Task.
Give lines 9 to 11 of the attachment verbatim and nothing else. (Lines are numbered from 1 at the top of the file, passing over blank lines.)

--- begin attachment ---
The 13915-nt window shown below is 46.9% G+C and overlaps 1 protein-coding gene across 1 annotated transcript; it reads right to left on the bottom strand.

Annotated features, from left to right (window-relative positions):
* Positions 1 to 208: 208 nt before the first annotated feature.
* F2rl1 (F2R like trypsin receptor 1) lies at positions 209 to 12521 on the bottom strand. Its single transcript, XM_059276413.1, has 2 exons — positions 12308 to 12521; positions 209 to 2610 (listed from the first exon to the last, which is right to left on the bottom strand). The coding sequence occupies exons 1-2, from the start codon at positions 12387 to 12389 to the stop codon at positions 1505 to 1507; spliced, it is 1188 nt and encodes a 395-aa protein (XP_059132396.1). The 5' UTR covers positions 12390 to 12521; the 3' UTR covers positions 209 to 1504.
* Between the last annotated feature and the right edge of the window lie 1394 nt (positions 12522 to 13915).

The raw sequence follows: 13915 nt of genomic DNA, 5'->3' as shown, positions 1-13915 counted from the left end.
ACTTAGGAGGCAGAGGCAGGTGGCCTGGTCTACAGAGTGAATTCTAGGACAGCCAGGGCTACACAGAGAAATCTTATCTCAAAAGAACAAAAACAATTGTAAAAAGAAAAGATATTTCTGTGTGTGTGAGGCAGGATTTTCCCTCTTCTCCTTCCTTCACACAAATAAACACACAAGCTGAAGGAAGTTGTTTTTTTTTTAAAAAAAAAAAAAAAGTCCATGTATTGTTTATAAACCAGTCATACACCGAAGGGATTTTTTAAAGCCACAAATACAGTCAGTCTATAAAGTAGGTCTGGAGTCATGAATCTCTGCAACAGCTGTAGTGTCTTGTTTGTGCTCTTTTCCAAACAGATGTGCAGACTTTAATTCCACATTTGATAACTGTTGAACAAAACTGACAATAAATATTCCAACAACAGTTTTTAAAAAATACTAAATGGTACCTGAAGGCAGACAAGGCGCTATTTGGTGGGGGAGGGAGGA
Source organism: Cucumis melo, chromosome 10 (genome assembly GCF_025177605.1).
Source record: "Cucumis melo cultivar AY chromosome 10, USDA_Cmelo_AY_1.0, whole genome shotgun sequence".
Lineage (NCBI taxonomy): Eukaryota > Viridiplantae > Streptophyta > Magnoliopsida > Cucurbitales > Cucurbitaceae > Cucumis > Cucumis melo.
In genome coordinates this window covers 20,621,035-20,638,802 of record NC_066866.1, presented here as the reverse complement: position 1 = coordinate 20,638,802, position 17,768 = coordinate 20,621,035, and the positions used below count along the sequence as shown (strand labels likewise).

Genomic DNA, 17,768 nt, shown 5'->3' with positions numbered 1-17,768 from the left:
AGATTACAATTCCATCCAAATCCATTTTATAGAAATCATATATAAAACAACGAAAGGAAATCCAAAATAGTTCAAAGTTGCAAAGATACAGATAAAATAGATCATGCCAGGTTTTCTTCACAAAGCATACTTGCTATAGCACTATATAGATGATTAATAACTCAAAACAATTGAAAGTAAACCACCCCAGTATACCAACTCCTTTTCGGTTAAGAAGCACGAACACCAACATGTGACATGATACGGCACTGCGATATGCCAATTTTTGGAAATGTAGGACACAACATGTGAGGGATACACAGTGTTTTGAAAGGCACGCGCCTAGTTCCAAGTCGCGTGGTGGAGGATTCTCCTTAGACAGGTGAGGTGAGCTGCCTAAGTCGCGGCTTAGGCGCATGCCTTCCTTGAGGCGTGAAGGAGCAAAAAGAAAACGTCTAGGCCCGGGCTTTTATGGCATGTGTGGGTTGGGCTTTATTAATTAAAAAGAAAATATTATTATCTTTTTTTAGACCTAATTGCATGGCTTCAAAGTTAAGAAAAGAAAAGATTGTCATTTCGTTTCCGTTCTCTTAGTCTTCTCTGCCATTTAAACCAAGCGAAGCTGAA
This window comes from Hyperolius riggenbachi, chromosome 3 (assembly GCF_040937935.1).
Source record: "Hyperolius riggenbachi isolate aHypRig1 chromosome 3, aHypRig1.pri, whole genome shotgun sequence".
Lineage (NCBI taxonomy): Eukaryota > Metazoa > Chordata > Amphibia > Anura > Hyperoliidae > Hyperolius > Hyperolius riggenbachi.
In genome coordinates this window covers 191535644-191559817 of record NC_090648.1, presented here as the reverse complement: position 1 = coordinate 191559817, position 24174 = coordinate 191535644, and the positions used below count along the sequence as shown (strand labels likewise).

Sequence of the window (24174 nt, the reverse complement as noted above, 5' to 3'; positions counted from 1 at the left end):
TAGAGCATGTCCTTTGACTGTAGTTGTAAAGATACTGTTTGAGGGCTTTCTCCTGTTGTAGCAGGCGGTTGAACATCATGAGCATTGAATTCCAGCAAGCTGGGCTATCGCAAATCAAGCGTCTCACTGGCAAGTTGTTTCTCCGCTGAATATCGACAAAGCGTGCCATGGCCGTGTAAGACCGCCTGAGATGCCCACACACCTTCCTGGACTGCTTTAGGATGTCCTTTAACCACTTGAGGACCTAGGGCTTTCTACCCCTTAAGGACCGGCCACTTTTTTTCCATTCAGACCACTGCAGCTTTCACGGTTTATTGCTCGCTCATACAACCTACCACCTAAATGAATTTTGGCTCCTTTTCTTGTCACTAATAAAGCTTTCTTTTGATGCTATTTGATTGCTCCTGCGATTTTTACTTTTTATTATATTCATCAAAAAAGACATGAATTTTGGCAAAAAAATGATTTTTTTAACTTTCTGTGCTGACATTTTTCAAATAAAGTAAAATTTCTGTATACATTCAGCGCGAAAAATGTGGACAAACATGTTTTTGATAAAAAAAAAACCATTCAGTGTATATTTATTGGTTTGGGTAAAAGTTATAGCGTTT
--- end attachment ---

Source record: "Cucumis melo cultivar AY chromosome 10, USDA_Cmelo_AY_1.0, whole genome shotgun sequence".
Lineage (NCBI taxonomy): Eukaryota > Viridiplantae > Streptophyta > Magnoliopsida > Cucurbitales > Cucurbitaceae > Cucumis > Cucumis melo.
In genome coordinates this window covers 20,621,035-20,638,802 of record NC_066866.1, presented here as the reverse complement: position 1 = coordinate 20,638,802, position 17,768 = coordinate 20,621,035, and the positions used below count along the sequence as shown (strand labels likewise).